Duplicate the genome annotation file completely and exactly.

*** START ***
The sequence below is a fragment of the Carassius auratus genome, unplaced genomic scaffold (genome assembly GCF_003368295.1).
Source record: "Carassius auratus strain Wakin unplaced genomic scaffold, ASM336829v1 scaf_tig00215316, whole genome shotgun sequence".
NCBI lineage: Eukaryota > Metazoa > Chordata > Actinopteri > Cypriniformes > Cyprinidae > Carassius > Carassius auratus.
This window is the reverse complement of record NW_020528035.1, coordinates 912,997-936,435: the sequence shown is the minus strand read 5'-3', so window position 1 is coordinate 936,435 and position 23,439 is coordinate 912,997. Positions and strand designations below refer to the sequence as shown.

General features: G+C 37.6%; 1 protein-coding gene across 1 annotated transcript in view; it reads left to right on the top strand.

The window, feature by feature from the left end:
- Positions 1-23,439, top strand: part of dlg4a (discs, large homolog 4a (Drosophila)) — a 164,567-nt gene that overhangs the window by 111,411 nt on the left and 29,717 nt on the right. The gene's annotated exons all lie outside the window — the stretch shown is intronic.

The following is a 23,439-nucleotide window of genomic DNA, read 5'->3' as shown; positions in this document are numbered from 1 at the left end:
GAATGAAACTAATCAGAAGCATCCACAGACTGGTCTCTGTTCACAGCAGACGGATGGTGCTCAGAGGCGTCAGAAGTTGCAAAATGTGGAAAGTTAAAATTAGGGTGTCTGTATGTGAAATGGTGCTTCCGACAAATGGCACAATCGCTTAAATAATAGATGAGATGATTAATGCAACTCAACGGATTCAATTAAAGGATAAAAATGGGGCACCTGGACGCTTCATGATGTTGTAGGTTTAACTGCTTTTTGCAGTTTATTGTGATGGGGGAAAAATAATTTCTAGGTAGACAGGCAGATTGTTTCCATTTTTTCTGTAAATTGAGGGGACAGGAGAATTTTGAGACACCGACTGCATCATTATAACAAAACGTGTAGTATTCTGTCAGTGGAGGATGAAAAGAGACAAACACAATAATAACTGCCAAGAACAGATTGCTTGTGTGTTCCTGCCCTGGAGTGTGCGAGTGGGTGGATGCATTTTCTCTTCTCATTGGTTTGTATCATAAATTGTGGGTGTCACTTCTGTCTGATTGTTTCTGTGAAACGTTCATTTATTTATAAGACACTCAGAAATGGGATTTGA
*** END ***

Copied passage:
The sequence below is a fragment of the Carassius auratus genome, unplaced genomic scaffold (genome assembly GCF_003368295.1).
Source record: "Carassius auratus strain Wakin unplaced genomic scaffold, ASM336829v1 scaf_tig00215316, whole genome shotgun sequence".
NCBI lineage: Eukaryota > Metazoa > Chordata > Actinopteri > Cypriniformes > Cyprinidae > Carassius > Carassius auratus.
This window is the reverse complement of record NW_020528035.1, coordinates 912,997-936,435: the sequence shown is the minus strand read 5'-3', so window position 1 is coordinate 936,435 and position 23,439 is coordinate 912,997. Positions and strand designations below refer to the sequence as shown.

General features: G+C 37.6%; 1 protein-coding gene across 1 annotated transcript in view; it reads left to right on the top strand.

The window, feature by feature from the left end:
- Positions 1-23,439, top strand: part of dlg4a (discs, large homolog 4a (Drosophila)) — a 164,567-nt gene that overhangs the window by 111,411 nt on the left and 29,717 nt on the right. The gene's annotated exons all lie outside the window — the stretch shown is intronic.

The following is a 23,439-nucleotide window of genomic DNA, read 5'->3' as shown; positions in this document are numbered from 1 at the left end:
GAATGAAACTAATCAGAAGCATCCACAGACTGGTCTCTGTTCACAGCAGACGGATGGTGCTCAGAGGCGTCAGAAGTTGCAAAATGTGGAAAGTTAAAATTAGGGTGTCTGTATGTGAAATGGTGCTTCCGACAAATGGCACAATCGCTTAAATAATAGATGAGATGATTAATGCAACTCAACGGATTCAATTAAAGGATAAAAATGGGGCACCTGGACGCTTCATGATGTTGTAGGTTTAACTGCTTTTTGCAGTTTATTGTGATGGGGGAAAAATAATTTCTAGGTAGACAGGCAGATTGTTTCCATTTTTTCTGTAAATTGAGGGGACAGGAGAATTTTGAGACACCGACTGCATCATTATAACAAAACGTGTAGTATTCTGTCAGTGGAGGATGAAAAGAGACAAACACAATAATAACTGCCAAGAACAGATTGCTTGTGTGTTCCTGCCCTGGAGTGTGCGAGTGGGTGGATGCATTTTCTCTTCTCATTGGTTTGTATCATAAATTGTGGGTGTCACTTCTGTCTGATTGTTTCTGTGAAACGTTCATTTATTTATAAGACACTCAGAAATGGGATTTGA